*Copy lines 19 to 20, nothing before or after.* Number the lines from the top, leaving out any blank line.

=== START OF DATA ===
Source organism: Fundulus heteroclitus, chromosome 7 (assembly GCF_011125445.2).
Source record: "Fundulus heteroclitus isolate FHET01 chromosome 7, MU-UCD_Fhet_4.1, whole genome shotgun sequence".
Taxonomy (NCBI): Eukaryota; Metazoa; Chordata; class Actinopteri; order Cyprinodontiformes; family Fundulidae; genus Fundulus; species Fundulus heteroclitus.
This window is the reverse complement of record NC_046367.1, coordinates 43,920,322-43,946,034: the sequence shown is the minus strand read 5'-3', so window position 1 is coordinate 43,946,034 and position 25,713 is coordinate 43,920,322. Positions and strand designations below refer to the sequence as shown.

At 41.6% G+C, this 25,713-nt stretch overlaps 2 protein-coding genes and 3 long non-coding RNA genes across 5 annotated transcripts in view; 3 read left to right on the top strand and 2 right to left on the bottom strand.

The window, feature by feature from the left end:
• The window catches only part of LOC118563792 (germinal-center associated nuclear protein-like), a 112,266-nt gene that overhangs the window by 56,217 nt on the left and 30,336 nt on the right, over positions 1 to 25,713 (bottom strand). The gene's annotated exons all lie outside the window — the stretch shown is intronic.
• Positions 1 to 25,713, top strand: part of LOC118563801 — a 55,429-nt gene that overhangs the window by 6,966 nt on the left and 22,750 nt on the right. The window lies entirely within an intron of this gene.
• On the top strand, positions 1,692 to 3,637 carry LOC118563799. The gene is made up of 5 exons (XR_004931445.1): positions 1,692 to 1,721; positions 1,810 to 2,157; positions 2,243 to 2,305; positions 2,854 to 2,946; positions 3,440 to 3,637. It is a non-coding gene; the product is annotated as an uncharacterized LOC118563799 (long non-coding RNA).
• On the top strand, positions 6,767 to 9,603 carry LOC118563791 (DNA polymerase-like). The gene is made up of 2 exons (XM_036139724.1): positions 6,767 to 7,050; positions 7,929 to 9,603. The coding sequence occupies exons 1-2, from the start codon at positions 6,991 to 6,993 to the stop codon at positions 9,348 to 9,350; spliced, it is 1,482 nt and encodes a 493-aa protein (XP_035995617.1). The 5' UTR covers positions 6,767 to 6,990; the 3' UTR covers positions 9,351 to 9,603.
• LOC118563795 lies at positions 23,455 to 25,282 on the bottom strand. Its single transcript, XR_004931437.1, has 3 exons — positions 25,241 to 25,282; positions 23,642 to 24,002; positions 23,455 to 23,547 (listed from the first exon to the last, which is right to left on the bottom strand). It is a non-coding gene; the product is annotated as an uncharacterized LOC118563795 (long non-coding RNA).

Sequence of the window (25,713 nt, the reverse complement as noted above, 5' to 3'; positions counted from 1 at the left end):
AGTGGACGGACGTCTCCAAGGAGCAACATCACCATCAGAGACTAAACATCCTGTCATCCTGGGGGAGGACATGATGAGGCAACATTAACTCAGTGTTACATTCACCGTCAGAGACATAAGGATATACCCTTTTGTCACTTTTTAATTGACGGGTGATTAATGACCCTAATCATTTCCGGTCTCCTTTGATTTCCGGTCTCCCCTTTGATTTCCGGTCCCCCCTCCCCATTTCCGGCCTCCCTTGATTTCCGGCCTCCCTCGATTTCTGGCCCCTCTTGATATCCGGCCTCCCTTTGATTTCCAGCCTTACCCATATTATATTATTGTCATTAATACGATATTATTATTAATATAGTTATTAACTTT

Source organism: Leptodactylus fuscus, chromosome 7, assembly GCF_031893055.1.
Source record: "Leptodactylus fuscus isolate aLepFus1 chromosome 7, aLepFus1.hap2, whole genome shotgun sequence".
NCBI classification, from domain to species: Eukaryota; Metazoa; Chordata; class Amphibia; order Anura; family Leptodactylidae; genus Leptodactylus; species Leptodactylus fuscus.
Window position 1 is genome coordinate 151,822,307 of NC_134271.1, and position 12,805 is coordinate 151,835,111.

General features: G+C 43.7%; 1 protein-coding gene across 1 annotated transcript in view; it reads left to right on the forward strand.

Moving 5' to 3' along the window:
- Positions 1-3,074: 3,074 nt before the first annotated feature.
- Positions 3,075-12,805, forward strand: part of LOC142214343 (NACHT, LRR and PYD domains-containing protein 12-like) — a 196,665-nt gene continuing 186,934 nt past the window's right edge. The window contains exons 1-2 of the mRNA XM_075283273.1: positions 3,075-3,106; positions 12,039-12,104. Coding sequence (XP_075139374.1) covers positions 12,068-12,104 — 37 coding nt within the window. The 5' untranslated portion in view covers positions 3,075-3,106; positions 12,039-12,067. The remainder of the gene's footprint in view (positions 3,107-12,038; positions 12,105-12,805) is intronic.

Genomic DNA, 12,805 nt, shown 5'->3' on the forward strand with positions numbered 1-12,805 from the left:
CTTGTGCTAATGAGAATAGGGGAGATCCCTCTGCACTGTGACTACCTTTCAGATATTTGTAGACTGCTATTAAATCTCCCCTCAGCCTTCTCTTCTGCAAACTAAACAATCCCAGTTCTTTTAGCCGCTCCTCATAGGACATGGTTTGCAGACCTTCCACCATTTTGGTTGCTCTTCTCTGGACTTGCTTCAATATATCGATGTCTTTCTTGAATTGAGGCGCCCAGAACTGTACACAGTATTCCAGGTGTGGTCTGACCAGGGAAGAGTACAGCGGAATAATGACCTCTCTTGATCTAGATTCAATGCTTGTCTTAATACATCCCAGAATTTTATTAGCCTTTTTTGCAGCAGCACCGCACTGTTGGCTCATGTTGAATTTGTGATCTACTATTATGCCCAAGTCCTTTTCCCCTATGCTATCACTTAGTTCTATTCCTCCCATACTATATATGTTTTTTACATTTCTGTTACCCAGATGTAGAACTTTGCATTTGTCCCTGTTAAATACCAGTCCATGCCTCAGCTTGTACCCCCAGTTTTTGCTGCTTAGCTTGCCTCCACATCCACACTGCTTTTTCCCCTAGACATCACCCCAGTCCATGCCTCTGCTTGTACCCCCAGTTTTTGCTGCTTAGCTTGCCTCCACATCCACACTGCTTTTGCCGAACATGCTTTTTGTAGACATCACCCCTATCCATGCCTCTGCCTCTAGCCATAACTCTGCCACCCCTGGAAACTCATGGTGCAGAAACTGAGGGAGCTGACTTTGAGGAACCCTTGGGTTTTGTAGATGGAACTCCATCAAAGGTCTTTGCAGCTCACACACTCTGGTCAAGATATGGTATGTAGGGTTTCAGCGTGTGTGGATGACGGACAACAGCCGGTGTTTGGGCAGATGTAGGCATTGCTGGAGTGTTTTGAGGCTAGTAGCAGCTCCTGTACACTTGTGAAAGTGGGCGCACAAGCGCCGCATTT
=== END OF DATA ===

Moving 5' to 3' along the window:
- Positions 1-3,074: 3,074 nt before the first annotated feature.